- The DNS server returns the authoritative answer by forwarding the content of the NULL record type to the infected host. Notably, the legit DNS server acts as a proxy between the infected host and the malicious server, by making impossible for defenders the application of any filtering at the Network (L3) level.
The NULL DNS record type
The implementation of NULL type tunneling can be observed in the following excerpt taken while reversing the malware:
The third argument when calling dns_encode shall be of the type “struct query”
from Iodine’s dns.c
According to common.h, “struct query” is defined as:
Since QUERY_NAME_SIZE equals to 512 (4 *128 – integers are 4 bytes) the query call obtained from the reversing activity is indeed the DNS query type.
As noted, reversing activity detailed the query value to be 0xa. From Iodine’s windows.h T_NULL is DNS_TYPE_NULL
Finally, from Windows’s documentation, DNS_TYPE_NULL is actually a Windows constant equal to 0xa
Winnti Signed Code With Digital Certificate from IQ Technology
During our analysis of the Winnti sample configured to target the German chemical company, our comparative analysis of other Winnti related drivers revealed a digital certificate issued to IQ Technology, a Taiwanese company producing Natural language processing (NLP) and Artificial Intelligence (AI) software. The rootkit driver aligns with the already known driver1.sys. While it is a known TTP that Winnti attributed attacks have involved stolen digital certificates for code signing its malware components, the use of this certificate is not publicly discussed, except for a brief report from a security researcher apparently associated with a Vietnamese security company. Although the report is no longer online, the discussed sample contains a compilation timestamp of August 2015, which is the earliest one observed in the wild that we identified using this digital certificate. At the time of analysis, the digital certificate was already revoked.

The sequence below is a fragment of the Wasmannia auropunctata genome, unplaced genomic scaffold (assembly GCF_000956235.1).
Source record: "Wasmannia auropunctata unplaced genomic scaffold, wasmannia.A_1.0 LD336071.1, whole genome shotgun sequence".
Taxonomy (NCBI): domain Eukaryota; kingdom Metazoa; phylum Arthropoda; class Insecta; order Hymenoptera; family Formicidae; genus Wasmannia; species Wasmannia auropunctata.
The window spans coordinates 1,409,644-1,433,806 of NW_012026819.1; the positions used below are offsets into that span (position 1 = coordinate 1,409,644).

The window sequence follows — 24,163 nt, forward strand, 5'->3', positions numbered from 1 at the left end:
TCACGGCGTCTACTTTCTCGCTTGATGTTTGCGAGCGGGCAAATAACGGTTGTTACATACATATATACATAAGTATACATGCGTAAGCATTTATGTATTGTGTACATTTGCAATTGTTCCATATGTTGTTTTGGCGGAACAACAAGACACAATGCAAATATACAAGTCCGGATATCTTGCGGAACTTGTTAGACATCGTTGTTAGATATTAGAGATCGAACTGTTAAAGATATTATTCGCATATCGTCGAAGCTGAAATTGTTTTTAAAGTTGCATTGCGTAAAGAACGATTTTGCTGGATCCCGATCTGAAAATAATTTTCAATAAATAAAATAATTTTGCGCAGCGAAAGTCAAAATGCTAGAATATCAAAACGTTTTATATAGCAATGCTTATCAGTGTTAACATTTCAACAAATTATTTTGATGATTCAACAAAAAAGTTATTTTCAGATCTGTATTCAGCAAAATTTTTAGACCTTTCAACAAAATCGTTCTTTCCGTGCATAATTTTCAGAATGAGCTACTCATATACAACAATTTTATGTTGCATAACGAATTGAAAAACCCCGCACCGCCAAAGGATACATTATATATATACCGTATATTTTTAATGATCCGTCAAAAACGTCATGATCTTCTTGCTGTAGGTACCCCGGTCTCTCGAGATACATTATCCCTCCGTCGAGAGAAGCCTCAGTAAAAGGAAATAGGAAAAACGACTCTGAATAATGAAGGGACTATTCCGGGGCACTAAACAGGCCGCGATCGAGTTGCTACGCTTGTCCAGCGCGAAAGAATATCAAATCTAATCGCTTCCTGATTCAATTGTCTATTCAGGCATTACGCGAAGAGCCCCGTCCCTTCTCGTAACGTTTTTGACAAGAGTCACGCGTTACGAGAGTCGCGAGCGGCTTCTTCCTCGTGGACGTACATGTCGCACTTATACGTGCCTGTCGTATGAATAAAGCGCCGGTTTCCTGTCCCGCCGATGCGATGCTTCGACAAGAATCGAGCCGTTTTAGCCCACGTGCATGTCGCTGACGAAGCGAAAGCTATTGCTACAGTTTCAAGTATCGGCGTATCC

The sample’s structure, debug symbols, and explanatory debug messages included within suggests it is highly likely be a development version. Additionally, the compilation timestamp indicates the sample was created 20 minutes prior to the driver1.sys. Both samples are highly related, and its contents combined with the date of analysis and reporting essentially solidify that it existed in 2015; however, this does not necessarily corroborate to an attack timeframe.
Sample Targeting South Korean Gaming Company
Table 3 – observed network IoCs in Winnti sample
On 21 February, we detected the new submission of a 64-bit Winnti executable to a public online malware scanning service. As multiple researchers have reported, Winnti operators embed the name of their target directly into the malware, but in an obfuscated manner.
The sample resembles the Winnti Dropper Install.exe described by ESET, since it is a command line executable used to drop and load additional encrypted payload:
Unfortunately we were not able to find the payload meant to be decrypted by this dropper.